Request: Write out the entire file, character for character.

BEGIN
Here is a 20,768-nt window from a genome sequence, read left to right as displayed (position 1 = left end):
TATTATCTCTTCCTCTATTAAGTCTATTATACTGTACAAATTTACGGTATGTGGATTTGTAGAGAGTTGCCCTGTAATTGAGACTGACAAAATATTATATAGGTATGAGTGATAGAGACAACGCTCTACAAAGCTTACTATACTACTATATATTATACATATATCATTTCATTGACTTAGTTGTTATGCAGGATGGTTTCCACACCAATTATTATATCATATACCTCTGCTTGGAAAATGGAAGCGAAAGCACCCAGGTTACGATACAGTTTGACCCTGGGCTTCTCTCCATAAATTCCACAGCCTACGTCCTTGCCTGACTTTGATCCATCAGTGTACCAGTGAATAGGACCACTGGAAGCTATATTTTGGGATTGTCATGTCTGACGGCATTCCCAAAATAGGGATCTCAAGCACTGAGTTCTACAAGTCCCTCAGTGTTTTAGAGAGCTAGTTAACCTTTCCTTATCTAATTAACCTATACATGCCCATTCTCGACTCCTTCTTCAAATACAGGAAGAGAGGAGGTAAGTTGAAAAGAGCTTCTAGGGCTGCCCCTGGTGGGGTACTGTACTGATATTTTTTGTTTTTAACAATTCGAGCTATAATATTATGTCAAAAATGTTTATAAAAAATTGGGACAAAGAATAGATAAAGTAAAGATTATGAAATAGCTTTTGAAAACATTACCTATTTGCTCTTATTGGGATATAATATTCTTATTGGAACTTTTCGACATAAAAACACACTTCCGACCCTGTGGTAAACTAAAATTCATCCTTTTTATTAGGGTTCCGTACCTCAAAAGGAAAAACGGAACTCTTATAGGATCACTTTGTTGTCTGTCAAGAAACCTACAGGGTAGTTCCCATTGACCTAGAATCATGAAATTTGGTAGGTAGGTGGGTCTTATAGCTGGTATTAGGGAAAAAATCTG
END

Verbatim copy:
Here is a 20,768-nt window from a genome sequence, read left to right as displayed (position 1 = left end):
TATTATCTCTTCCTCTATTAAGTCTATTATACTGTACAAATTTACGGTATGTGGATTTGTAGAGAGTTGCCCTGTAATTGAGACTGACAAAATATTATATAGGTATGAGTGATAGAGACAACGCTCTACAAAGCTTACTATACTACTATATATTATACATATATCATTTCATTGACTTAGTTGTTATGCAGGATGGTTTCCACACCAATTATTATATCATATACCTCTGCTTGGAAAATGGAAGCGAAAGCACCCAGGTTACGATACAGTTTGACCCTGGGCTTCTCTCCATAAATTCCACAGCCTACGTCCTTGCCTGACTTTGATCCATCAGTGTACCAGTGAATAGGACCACTGGAAGCTATATTTTGGGATTGTCATGTCTGACGGCATTCCCAAAATAGGGATCTCAAGCACTGAGTTCTACAAGTCCCTCAGTGTTTTAGAGAGCTAGTTAACCTTTCCTTATCTAATTAACCTATACATGCCCATTCTCGACTCCTTCTTCAAATACAGGAAGAGAGGAGGTAAGTTGAAAAGAGCTTCTAGGGCTGCCCCTGGTGGGGTACTGTACTGATATTTTTTGTTTTTAACAATTCGAGCTATAATATTATGTCAAAAATGTTTATAAAAAATTGGGACAAAGAATAGATAAAGTAAAGATTATGAAATAGCTTTTGAAAACATTACCTATTTGCTCTTATTGGGATATAATATTCTTATTGGAACTTTTCGACATAAAAACACACTTCCGACCCTGTGGTAAACTAAAATTCATCCTTTTTATTAGGGTTCCGTACCTCAAAAGGAAAAACGGAACTCTTATAGGATCACTTTGTTGTCTGTCAAGAAACCTACAGGGTAGTTCCCATTGACCTAGAATCATGAAATTTGGTAGGTAGGTGGGTCTTATAGCTGGTATTAGGGAAAAAATCTG